and to the superior maxilla in the case of the internal ligament, while th6 limbs are attached to the upper and lower tarsal plates. The internal tarsal ligament, or tendo oculi, is the stronger, and passes to its insertion in front of the lachrymal sac, while it may send a posterior limb round the lachrymal sac to be inserted into the lachrymal bone. The septum orbitale, which forms a diaphragm separating the superficial from the deep structures of the orbit, is a membranous expansion from the periosteum of the margin of the orbit into the eyelids. In the upper eyelid it blends with the tendon of the levator palpebra? superioris, and in the lower with the tarsal cartilage. Externally it forms the external tarsal ligament, while internally it diverges from the internal tarsal ligament, and passes behind the lachrymal sac to be inserted into the lachrymal bone.
Congenital defects of the eyelids are uncommon. Epican-thus is the term applied to a semilunar fold of skin extending over the inner canthus from the upper to the lower eyelid ; ankylo-blepharon is a fusion of the two eyelids ; coloboma, a vertical fissure, sometimes associated with a corneal dermoid. Chalazion is a granulomatous tumour which occurs in the substance of the eyelid, generally the upper.
The conjunctiva is a delicate mucous membrane, covered with epithelium, which lines the inner surfaces of the eyelids and the front of the globe. The reflections from the eyelids to the globe are called the superior and inferior fornices. Only the epithelial layer covers the front of the cornea, the connective tissue layers ceasing at the corneal margin. The caruncle at the inner canthus is formed from conjunctiva, and just external to the caruncle is the plica semilunaris, a fold of the membrane which disappears on full external rotation of the eyeball, to permit of which movement it exists. It corresponds to the nictitating membrane of birds. The conjunctiva is but loosely attached to the eyeball, and use is made of this fact in plastic operations for the relief of symble-pharon, in which, owing to injury, the eyelids become adherent to the eyeball. This laxness readily permits of oedematous swelling of the conjunctiva (chemosis) occurring, as well as of subconjunctival hemorrhage from rupture of the unsupported vessels.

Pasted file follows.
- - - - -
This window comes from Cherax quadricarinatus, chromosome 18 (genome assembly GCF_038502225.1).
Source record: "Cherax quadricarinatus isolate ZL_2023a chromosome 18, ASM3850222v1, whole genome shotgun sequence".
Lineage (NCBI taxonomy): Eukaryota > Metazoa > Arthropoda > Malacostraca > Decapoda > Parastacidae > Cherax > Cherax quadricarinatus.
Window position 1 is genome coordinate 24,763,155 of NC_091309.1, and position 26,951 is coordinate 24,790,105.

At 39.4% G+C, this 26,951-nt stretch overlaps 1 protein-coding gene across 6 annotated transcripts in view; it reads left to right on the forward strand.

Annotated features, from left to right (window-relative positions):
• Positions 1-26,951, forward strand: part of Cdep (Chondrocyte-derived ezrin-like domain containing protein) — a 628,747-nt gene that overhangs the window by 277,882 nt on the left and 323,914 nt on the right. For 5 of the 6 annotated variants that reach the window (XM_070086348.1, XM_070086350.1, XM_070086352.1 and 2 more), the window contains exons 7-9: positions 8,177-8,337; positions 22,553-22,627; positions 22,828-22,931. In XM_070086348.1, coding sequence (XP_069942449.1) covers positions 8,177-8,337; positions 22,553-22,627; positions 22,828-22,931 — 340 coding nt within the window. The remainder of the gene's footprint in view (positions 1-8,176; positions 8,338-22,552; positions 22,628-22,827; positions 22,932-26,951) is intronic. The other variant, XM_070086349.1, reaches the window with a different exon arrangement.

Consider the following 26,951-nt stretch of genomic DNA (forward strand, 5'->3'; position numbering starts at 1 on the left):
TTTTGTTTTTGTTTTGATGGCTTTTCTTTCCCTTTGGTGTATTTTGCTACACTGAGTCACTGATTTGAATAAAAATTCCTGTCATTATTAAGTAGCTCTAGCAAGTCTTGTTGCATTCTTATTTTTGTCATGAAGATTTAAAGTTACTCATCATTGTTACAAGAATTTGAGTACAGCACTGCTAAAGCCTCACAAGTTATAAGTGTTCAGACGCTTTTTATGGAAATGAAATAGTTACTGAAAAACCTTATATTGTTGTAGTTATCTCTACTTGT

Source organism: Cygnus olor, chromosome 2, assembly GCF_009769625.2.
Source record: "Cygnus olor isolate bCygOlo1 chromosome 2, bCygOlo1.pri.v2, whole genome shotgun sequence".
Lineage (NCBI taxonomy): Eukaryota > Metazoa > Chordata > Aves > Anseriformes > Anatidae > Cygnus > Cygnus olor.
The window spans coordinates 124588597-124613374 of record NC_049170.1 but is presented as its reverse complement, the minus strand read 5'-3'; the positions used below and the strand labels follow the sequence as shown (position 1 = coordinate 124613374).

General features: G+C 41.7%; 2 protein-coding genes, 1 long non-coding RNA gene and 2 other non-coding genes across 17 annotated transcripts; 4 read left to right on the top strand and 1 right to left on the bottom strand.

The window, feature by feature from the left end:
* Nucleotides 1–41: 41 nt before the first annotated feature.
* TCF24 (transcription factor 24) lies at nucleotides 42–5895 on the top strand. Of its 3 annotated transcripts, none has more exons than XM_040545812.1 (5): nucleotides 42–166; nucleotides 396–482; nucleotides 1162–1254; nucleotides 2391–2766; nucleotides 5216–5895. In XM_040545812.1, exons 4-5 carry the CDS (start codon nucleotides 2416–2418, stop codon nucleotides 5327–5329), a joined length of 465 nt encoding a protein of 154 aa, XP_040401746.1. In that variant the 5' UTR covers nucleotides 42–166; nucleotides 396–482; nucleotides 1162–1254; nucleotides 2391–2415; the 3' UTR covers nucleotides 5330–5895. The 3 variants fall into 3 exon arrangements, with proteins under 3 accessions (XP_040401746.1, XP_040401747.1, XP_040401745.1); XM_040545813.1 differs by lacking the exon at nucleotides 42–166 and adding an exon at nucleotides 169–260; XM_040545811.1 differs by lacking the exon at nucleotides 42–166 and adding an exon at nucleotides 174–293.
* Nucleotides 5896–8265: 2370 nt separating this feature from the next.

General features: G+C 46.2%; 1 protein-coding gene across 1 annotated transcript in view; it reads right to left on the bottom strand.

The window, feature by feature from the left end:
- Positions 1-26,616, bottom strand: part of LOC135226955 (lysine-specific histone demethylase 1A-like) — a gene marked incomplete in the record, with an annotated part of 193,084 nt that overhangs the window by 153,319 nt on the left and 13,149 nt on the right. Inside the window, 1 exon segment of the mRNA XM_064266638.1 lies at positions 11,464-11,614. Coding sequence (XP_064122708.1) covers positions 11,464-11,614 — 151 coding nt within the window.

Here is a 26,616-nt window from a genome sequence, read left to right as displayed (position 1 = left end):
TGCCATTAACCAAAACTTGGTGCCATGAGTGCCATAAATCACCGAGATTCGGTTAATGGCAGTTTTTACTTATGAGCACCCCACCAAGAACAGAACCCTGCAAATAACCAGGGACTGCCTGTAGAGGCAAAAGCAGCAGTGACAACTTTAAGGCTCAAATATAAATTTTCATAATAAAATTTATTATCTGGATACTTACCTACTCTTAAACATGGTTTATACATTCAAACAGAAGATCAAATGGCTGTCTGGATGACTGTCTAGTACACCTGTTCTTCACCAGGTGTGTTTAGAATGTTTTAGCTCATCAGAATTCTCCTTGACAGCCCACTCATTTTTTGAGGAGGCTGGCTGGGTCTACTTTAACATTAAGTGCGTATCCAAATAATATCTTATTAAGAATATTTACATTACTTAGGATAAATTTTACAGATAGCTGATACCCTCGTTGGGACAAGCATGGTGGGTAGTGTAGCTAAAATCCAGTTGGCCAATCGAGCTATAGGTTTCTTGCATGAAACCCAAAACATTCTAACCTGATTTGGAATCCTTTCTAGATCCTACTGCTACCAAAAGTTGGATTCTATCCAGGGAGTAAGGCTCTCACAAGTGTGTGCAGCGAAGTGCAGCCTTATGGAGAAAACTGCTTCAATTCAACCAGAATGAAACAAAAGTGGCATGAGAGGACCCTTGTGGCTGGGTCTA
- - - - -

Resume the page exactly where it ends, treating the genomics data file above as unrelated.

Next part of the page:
The lachrymal and two palpebral branches of the ophthalmie branch of the internal carotid supply the conjunctiva with blood, while it is supplied by four nerves : above, the supratrochlear ; outside, the lachrymal ; inside, the infra-trochlear (all derived from the ophthalmic division of the fifth) ; and below, by the palpebral branches of the superior maxillary of the fifth.
The conjunctiva is subject to both acute and chronic inflammation. In the acute form the conjunctiva becomes deeply congested, the congestion generally being arrested at the corneal margin, where the normal conjunctival vessels terminate. In iritis a zone of circumcorneal inflammation is also seen, but the individual vessels cannot be distinguished ; whereas in conjunctivitis they are not only readily distinguishable, but can be moved with the conjunctiva on the cornea by manipulation of the lower eyelid.
Trachoma, or chronic granular conjunctivitis, is most often met with among the poor, and frequently gives rise to entropion. Pterygium is a triangular vascularized thickening of conjunctiva, occurring most frequently to the inner side of the cornea, upon which its apex abuts and over which it may grow.
The lachrymal gland, which, occupying the fovea lachrymalis of the frontal bone, lies at the upper and outer part of the orbit behind the conjunctiva, secretes the tears which serve to keep the conjunctiva moist, and to remove small particles which may have settled on the surface. The gland consists of two lobes, separated by a process of Tenon's capsule. The orbital lobe is the larger and more important ; the smaller is known as the palpebral portion. Excision of the gland may be performed for tumour or intractable epiphora (overflow of tears on to the cheek), sufficient moisture being subsequently secreted by small detached lobules. The gland is supplied by the lachrymal of the fifth, stimulation of which, either directly or reflexly through particularly the nasal branches, causes profuse lachrymation.